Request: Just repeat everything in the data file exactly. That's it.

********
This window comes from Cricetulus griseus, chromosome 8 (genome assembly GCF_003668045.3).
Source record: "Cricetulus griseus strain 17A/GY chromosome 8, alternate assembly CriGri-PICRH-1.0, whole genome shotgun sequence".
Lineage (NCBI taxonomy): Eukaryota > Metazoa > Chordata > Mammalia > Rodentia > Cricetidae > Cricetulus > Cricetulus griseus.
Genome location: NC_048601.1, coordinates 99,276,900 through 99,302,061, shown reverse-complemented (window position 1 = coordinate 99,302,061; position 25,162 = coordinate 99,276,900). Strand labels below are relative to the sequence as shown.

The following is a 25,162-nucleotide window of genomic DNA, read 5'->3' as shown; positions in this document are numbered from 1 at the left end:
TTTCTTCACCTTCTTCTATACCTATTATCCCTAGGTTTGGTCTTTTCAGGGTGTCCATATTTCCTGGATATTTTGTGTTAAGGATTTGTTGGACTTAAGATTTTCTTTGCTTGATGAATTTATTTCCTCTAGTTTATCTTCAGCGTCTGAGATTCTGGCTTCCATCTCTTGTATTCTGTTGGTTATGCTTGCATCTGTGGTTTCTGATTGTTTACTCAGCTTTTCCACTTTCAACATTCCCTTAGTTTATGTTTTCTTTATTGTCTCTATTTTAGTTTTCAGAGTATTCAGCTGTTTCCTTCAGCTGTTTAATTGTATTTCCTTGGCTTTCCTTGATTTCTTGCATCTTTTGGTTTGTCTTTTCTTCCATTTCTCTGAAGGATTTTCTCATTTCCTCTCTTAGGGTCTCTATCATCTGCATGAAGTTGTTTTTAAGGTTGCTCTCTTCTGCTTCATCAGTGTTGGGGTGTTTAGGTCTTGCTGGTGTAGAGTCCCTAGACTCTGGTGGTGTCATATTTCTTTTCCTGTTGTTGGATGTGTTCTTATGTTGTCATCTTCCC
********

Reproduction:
This window comes from Cricetulus griseus, chromosome 8 (genome assembly GCF_003668045.3).
Source record: "Cricetulus griseus strain 17A/GY chromosome 8, alternate assembly CriGri-PICRH-1.0, whole genome shotgun sequence".
Lineage (NCBI taxonomy): Eukaryota > Metazoa > Chordata > Mammalia > Rodentia > Cricetidae > Cricetulus > Cricetulus griseus.
Genome location: NC_048601.1, coordinates 99,276,900 through 99,302,061, shown reverse-complemented (window position 1 = coordinate 99,302,061; position 25,162 = coordinate 99,276,900). Strand labels below are relative to the sequence as shown.

The following is a 25,162-nucleotide window of genomic DNA, read 5'->3' as shown; positions in this document are numbered from 1 at the left end:
TTTCTTCACCTTCTTCTATACCTATTATCCCTAGGTTTGGTCTTTTCAGGGTGTCCATATTTCCTGGATATTTTGTGTTAAGGATTTGTTGGACTTAAGATTTTCTTTGCTTGATGAATTTATTTCCTCTAGTTTATCTTCAGCGTCTGAGATTCTGGCTTCCATCTCTTGTATTCTGTTGGTTATGCTTGCATCTGTGGTTTCTGATTGTTTACTCAGCTTTTCCACTTTCAACATTCCCTTAGTTTATGTTTTCTTTATTGTCTCTATTTTAGTTTTCAGAGTATTCAGCTGTTTCCTTCAGCTGTTTAATTGTATTTCCTTGGCTTTCCTTGATTTCTTGCATCTTTTGGTTTGTCTTTTCTTCCATTTCTCTGAAGGATTTTCTCATTTCCTCTCTTAGGGTCTCTATCATCTGCATGAAGTTGTTTTTAAGGTTGCTCTCTTCTGCTTCATCAGTGTTGGGGTGTTTAGGTCTTGCTGGTGTAGAGTCCCTAGACTCTGGTGGTGTCATATTTCTTTTCCTGTTGTTGGATGTGTTCTTATGTTGTCATCTTCCC